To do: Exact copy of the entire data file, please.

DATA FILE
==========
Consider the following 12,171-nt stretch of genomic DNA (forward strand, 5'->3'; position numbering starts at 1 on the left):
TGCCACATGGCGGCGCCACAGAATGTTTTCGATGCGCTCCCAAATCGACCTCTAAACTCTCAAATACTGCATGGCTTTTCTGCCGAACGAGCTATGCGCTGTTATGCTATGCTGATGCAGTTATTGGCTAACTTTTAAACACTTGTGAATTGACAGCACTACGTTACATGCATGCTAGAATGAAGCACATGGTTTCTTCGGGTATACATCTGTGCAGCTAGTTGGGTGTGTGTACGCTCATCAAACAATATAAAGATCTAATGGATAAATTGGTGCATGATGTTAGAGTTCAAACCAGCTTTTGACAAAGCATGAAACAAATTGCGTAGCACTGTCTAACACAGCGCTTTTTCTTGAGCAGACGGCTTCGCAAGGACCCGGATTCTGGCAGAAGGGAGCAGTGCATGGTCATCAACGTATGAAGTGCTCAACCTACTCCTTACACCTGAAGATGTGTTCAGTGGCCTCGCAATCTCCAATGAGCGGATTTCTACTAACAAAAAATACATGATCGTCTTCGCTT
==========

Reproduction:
Consider the following 12,171-nt stretch of genomic DNA (forward strand, 5'->3'; position numbering starts at 1 on the left):
TGCCACATGGCGGCGCCACAGAATGTTTTCGATGCGCTCCCAAATCGACCTCTAAACTCTCAAATACTGCATGGCTTTTCTGCCGAACGAGCTATGCGCTGTTATGCTATGCTGATGCAGTTATTGGCTAACTTTTAAACACTTGTGAATTGACAGCACTACGTTACATGCATGCTAGAATGAAGCACATGGTTTCTTCGGGTATACATCTGTGCAGCTAGTTGGGTGTGTGTACGCTCATCAAACAATATAAAGATCTAATGGATAAATTGGTGCATGATGTTAGAGTTCAAACCAGCTTTTGACAAAGCATGAAACAAATTGCGTAGCACTGTCTAACACAGCGCTTTTTCTTGAGCAGACGGCTTCGCAAGGACCCGGATTCTGGCAGAAGGGAGCAGTGCATGGTCATCAACGTATGAAGTGCTCAACCTACTCCTTACACCTGAAGATGTGTTCAGTGGCCTCGCAATCTCCAATGAGCGGATTTCTACTAACAAAAAATACATGATCGTCTTCGCTT